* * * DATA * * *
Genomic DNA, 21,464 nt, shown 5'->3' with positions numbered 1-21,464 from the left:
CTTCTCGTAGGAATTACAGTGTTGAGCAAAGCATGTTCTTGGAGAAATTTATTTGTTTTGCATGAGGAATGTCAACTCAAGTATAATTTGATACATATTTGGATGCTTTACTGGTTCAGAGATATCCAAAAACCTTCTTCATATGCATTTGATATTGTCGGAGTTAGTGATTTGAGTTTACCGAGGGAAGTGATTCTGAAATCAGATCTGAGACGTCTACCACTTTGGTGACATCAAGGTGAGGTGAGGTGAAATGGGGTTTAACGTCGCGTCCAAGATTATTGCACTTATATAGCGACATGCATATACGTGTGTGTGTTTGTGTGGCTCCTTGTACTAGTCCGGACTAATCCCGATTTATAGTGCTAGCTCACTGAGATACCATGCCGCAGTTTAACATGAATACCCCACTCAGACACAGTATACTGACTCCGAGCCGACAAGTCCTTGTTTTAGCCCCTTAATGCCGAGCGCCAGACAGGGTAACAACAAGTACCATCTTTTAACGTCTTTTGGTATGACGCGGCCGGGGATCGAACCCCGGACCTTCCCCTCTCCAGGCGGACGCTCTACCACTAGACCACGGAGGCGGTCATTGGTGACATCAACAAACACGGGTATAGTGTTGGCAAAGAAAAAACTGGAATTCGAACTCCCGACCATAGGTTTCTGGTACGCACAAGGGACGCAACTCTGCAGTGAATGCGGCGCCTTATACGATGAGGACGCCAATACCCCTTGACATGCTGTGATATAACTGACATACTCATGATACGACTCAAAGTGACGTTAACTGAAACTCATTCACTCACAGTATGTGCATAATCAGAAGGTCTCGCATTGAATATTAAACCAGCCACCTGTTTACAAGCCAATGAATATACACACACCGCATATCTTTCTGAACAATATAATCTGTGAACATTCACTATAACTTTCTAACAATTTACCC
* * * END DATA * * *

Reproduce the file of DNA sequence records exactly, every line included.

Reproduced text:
Genomic DNA, 21,464 nt, shown 5'->3' with positions numbered 1-21,464 from the left:
CTTCTCGTAGGAATTACAGTGTTGAGCAAAGCATGTTCTTGGAGAAATTTATTTGTTTTGCATGAGGAATGTCAACTCAAGTATAATTTGATACATATTTGGATGCTTTACTGGTTCAGAGATATCCAAAAACCTTCTTCATATGCATTTGATATTGTCGGAGTTAGTGATTTGAGTTTACCGAGGGAAGTGATTCTGAAATCAGATCTGAGACGTCTACCACTTTGGTGACATCAAGGTGAGGTGAGGTGAAATGGGGTTTAACGTCGCGTCCAAGATTATTGCACTTATATAGCGACATGCATATACGTGTGTGTGTTTGTGTGGCTCCTTGTACTAGTCCGGACTAATCCCGATTTATAGTGCTAGCTCACTGAGATACCATGCCGCAGTTTAACATGAATACCCCACTCAGACACAGTATACTGACTCCGAGCCGACAAGTCCTTGTTTTAGCCCCTTAATGCCGAGCGCCAGACAGGGTAACAACAAGTACCATCTTTTAACGTCTTTTGGTATGACGCGGCCGGGGATCGAACCCCGGACCTTCCCCTCTCCAGGCGGACGCTCTACCACTAGACCACGGAGGCGGTCATTGGTGACATCAACAAACACGGGTATAGTGTTGGCAAAGAAAAAACTGGAATTCGAACTCCCGACCATAGGTTTCTGGTACGCACAAGGGACGCAACTCTGCAGTGAATGCGGCGCCTTATACGATGAGGACGCCAATACCCCTTGACATGCTGTGATATAACTGACATACTCATGATACGACTCAAAGTGACGTTAACTGAAACTCATTCACTCACAGTATGTGCATAATCAGAAGGTCTCGCATTGAATATTAAACCAGCCACCTGTTTACAAGCCAATGAATATACACACACCGCATATCTTTCTGAACAATATAATCTGTGAACATTCACTATAACTTTCTAACAATTTACCC